I grew up in a very German household. My dad left the motherland in his mid-20s and my mom after she could ride a bike. Together, they are a dynamite duo that run a tight ship.
Growing up, I couldn’t just go out and run errands. Before I’d go, we’d optimize my route to save on time and fuel. And I can still hear my dad saying, “Downshift! Don’t hit the breaks, you’ll wear out the pads.” It was engrained in me to be aware of our resources and consciously extend the life of whatever I was using.
So when it came to building my sun bike, it was common sense for me to make it as efficient as possible.
Here’s my Top 4 for building an über-efficienct solar charged electric bike.
1. Find an Electric Bike Engineered to Perform
The Specialized Turbo S is my own American Pharoah for two main reasons.
1. BUILT FOR PERFORMANCE
It has a 250-watt motor, which only kicks in when I pedal. You don’t use a throttle on this stallion; you got to put a little muscle into it.
The motor is small and light, seamlessly fitting into the rear hub. It is quiet and the power comes out smoothly. It's stealth. 250-watts is right for my needs. You could go for 500+ watts, but my goal is to put some effort into the ride too. This motor allows me to toggle down to provide more of my own input or when tired toggle up to 70% or 100% support.
And to top it off, this gearless hub motor allows for regenerative breaking. So as I charged down the mountain through Jerome, AZ, I was actually recharging as I braked.
It is a 504-watt hour, lithium-ion battery disguised into the down tube of the bike, right under the water bottle cage. Lithium-ion has one of the highest energy densities, packing quite a punch. And 504-watt hours mean it has an average range of 25 miles. However, with my solar panel constantly recharging the battery, there is no range limit…so long as the sun is out.
2. FIT FOR THE BIKE
Specialized was kind enough to give me a Body Geometry fit, which improves power, endurance and riding comfort. Touring 3,000+ miles, I knew this would be important and Aaron from Specialized gave me the 2-hour fit of a lifetime. Body Geometry is quite a scientific approach measuring your seat bones, flexibility, core strength, and overall body structure. The most wild part was when I hopped onto the Retul trainer and Aaron placed on my joints (from my shoulder down to my ankle) sensors. These sensors emitted light, which was captured by a camera, creating a 3D image and allowing for position changes down to the millimeter. As I close in on the first 1,000 miles, I can confidently say that the tailoring and slight adjustments have made a difference. I feel powerful on the bike, and I’m confident there is no wasted effort. It's all rosy!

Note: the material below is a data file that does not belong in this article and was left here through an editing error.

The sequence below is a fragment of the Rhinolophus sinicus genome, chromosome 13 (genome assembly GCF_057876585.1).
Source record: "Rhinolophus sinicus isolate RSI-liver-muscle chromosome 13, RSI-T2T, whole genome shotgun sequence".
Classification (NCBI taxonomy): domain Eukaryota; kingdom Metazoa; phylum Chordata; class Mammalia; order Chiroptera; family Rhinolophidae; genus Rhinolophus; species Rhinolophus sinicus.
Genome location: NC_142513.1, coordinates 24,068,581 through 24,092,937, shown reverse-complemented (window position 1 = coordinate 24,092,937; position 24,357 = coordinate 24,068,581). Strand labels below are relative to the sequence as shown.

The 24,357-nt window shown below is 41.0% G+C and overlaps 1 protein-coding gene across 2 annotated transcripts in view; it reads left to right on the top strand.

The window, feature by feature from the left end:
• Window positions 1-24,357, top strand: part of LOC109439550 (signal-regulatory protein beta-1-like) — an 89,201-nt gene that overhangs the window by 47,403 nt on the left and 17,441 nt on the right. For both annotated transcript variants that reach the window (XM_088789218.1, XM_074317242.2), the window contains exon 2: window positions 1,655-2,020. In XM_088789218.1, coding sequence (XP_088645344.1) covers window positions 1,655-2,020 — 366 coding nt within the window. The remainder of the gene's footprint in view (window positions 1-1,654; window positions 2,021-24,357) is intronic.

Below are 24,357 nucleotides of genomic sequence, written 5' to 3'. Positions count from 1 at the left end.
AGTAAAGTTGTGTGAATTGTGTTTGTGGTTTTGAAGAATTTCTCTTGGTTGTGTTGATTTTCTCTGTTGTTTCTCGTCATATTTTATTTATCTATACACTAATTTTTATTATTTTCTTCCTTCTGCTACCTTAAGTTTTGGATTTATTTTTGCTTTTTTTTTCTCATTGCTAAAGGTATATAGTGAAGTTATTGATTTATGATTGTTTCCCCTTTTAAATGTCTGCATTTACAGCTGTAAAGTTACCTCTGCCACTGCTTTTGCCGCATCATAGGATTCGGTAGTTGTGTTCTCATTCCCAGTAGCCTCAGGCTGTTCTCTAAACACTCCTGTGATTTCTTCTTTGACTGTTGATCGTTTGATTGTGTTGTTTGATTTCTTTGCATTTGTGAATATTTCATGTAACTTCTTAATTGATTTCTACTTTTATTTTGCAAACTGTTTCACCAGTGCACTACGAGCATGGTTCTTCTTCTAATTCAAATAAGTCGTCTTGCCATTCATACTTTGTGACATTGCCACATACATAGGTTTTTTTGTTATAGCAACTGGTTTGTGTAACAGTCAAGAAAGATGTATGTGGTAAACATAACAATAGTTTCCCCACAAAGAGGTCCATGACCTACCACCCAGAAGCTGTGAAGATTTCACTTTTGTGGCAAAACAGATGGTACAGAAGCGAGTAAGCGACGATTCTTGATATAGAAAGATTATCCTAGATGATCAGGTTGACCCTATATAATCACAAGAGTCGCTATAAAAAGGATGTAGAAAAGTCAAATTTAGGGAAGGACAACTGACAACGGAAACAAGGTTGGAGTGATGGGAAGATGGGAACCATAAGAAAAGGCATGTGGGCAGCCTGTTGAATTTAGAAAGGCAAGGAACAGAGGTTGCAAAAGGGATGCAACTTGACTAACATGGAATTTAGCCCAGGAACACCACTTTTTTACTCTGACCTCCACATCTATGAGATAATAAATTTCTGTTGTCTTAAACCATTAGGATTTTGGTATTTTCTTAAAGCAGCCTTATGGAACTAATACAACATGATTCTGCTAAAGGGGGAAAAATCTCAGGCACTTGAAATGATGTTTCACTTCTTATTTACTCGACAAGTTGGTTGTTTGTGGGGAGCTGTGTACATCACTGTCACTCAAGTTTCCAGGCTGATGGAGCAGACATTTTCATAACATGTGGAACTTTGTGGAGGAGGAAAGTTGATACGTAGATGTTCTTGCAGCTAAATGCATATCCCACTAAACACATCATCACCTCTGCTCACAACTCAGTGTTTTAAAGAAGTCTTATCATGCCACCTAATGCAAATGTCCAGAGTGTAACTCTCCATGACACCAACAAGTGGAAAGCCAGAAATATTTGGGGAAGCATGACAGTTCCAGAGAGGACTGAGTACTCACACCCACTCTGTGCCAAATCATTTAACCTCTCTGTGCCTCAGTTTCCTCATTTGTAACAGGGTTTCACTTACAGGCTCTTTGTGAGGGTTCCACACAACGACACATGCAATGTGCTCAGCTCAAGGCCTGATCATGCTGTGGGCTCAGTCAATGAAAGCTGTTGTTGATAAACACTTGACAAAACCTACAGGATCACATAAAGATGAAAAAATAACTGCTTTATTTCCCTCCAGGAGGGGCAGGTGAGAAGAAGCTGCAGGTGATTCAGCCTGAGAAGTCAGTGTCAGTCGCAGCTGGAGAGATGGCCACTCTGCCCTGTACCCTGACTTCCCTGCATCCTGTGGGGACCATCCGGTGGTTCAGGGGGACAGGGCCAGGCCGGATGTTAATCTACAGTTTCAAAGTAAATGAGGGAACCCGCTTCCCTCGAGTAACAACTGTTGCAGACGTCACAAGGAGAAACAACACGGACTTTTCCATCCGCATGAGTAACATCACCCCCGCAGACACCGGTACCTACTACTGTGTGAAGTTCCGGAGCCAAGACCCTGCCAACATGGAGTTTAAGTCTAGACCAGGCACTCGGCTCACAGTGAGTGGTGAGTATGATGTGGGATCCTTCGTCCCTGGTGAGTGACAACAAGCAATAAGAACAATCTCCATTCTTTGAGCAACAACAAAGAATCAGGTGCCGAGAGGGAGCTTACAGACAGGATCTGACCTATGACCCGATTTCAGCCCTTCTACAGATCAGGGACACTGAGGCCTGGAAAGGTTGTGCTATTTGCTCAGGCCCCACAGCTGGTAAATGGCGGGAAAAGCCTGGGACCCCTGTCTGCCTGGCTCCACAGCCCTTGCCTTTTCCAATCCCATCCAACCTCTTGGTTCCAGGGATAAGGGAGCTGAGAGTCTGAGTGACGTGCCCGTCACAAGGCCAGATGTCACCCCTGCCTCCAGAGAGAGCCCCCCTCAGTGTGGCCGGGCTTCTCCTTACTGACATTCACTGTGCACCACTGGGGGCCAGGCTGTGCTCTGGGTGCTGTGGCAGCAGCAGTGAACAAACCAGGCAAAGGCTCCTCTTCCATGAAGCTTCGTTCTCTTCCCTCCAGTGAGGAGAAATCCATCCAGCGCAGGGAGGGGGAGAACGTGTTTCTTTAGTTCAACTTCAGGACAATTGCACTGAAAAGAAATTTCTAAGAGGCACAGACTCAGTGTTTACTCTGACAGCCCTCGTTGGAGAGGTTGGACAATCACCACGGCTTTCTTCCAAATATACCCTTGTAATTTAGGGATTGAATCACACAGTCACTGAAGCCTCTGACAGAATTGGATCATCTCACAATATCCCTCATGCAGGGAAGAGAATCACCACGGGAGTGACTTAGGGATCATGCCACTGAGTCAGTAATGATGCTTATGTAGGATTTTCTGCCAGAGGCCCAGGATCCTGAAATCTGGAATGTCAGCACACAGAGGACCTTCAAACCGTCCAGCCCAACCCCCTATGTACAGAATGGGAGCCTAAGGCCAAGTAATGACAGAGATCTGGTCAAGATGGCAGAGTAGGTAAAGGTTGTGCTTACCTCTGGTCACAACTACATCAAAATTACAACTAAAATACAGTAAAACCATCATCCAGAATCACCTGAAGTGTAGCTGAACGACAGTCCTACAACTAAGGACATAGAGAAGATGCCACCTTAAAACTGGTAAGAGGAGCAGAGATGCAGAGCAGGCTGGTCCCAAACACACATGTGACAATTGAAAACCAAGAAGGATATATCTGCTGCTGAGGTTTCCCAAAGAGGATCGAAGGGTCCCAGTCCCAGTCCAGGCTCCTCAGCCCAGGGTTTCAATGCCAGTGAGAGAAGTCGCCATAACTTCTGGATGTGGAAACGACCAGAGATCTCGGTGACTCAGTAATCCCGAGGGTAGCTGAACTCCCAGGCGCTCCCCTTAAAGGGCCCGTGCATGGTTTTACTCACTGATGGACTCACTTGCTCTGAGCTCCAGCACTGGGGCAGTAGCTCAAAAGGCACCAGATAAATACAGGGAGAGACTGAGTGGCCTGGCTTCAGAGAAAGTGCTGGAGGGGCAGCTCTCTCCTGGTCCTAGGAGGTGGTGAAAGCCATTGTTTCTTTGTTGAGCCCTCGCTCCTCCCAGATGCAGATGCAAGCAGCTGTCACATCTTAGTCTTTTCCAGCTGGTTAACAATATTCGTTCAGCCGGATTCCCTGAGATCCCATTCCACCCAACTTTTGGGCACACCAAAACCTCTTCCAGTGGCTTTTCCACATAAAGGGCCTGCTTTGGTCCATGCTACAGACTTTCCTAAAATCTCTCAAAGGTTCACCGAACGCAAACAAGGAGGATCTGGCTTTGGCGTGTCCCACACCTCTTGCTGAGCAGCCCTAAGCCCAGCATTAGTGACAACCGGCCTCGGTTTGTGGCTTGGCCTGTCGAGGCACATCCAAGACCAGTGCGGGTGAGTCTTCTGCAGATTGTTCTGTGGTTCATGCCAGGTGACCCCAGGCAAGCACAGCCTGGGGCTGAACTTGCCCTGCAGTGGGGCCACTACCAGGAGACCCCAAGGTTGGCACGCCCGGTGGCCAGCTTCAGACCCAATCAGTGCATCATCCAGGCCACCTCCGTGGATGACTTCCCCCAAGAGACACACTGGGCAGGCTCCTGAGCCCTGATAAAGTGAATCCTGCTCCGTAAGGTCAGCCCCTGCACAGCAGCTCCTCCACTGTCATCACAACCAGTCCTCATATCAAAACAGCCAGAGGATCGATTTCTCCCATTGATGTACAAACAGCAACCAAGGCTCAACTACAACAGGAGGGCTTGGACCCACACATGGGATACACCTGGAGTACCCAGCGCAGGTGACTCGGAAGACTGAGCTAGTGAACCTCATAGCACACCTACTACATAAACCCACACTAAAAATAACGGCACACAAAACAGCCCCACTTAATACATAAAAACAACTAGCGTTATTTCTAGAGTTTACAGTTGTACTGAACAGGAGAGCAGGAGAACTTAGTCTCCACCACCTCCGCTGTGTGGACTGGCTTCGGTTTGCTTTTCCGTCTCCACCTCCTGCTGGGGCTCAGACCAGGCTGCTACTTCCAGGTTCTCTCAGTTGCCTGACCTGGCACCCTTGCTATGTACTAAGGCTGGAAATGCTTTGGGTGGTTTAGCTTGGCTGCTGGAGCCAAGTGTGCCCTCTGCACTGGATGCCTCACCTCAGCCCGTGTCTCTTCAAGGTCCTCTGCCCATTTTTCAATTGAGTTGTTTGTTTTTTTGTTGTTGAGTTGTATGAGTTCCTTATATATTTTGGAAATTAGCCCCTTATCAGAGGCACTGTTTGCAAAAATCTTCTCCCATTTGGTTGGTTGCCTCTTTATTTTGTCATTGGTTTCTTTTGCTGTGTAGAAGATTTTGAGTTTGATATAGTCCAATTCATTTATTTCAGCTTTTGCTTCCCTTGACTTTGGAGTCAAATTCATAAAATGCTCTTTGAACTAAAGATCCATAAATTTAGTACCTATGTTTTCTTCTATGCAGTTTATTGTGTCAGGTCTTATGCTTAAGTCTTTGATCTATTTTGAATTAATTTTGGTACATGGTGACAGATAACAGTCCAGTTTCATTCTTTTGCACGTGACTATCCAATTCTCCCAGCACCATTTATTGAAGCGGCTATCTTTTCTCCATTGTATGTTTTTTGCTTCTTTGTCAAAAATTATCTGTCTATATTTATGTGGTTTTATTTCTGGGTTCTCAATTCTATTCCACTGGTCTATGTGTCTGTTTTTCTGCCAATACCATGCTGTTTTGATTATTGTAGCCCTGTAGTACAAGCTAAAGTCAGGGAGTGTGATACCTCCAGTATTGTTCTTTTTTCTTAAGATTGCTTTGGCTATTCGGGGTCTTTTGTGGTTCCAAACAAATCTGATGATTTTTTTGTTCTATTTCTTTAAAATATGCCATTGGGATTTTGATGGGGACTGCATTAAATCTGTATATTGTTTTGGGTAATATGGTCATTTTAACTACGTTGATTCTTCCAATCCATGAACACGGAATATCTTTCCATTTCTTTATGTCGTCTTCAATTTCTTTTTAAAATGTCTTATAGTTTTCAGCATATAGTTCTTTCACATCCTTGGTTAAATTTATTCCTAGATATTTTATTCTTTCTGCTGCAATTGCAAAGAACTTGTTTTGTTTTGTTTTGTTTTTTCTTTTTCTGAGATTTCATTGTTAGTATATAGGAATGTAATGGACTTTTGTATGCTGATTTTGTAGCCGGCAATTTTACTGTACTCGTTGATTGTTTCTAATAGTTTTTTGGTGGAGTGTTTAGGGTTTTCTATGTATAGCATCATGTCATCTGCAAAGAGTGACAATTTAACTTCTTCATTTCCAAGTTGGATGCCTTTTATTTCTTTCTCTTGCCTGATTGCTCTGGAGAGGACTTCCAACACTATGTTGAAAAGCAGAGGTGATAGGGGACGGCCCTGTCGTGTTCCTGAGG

2. Add a Fairing
A fairing is like a windshield, a plastic structure that increases streamlining and reduces drag. I went to Zzipper in Santa Cruz, CA to pick up the fairing. It was a phenomenal experience and the highlight was meeting Karl. He hand makes these light plastic bubbles, which stand for efficiency.
But don’t just take my word for it - that a fairing cuts through the wind and improves aerodynamics. Specialized actually put the fairing to the test by placing it in their wind tunnel. It turns out the fairing provided a 30% reduction in wind resistance. So when I have a headwind, the fairing cuts right through, maximizing my speed.
3. Maximize Solar Output
SunPower provided the most efficient solar cells, delivering 30% more power than a standard cell. We built a one of a kind panel that produce 240-watts, a near perfect match to the 250-watt electric bike motor.
This means my 70 solar cells are soaking up every photon of sunlight and efficiently converting it into electricity to keep my battery fully charged.
You can see by the photo below that we are cabling the solar electricity direct into one of the two Specialized battery charge ports -- the port connected to the frame of the bike.
And in the early morning or late afternoon hours, I’m able to angle the panel up to 20 degrees to maximize solar exposure.
4. Use the most reliable and efficient solar charge controllers
We actually built two flexible solar panels and mounted them on one carbon honeycomb composite sheet. The reason for two panels was to have the voltage lower than the 36 volt battery. Each panel produces roughly 22 volts.
The secret sauce to this whole rig are the two Genasun Solar Boost Charge Controllers, which boost the voltage to charge the Lithium-ion battery. Without these controllers, the battery would not be able to receive the solar energy. Also critical is the capability of Genasun to customize the maximum voltage of the controllers. The Lithium-ion battery can handle a maximum of 42 volts. Anything higher would overcharge and damage the battery.
With Genasun under the hood, I’m confidently receiving the most solar energy possible.
Could I have done more? Absolutely. Perhaps tapering the solar panel to a point for better aerodynamics. Or further lightening my trailer load. But all in all, I’m pretty pleased.
Let the metrics speak for themselves:
- Typical Turbo S battery range is 25 miles. With the solar energy constantly recharging my battery, I can go 100+ miles. Only limit is the sun and my seat getting sore from being in the saddle too long.
- The Turbo S Travel Charger is 2 Amps and takes 6 to 7 hours to charge. My 240-watt solar panel is over 6 Amps, charging the battery in 2.5 hours (slightly varies depending on solar radiation).
- My legs are getting stronger. I can now ride using 50% support from the motor. This just extends my battery range even further.
Here's to being efficienct - über-efficient.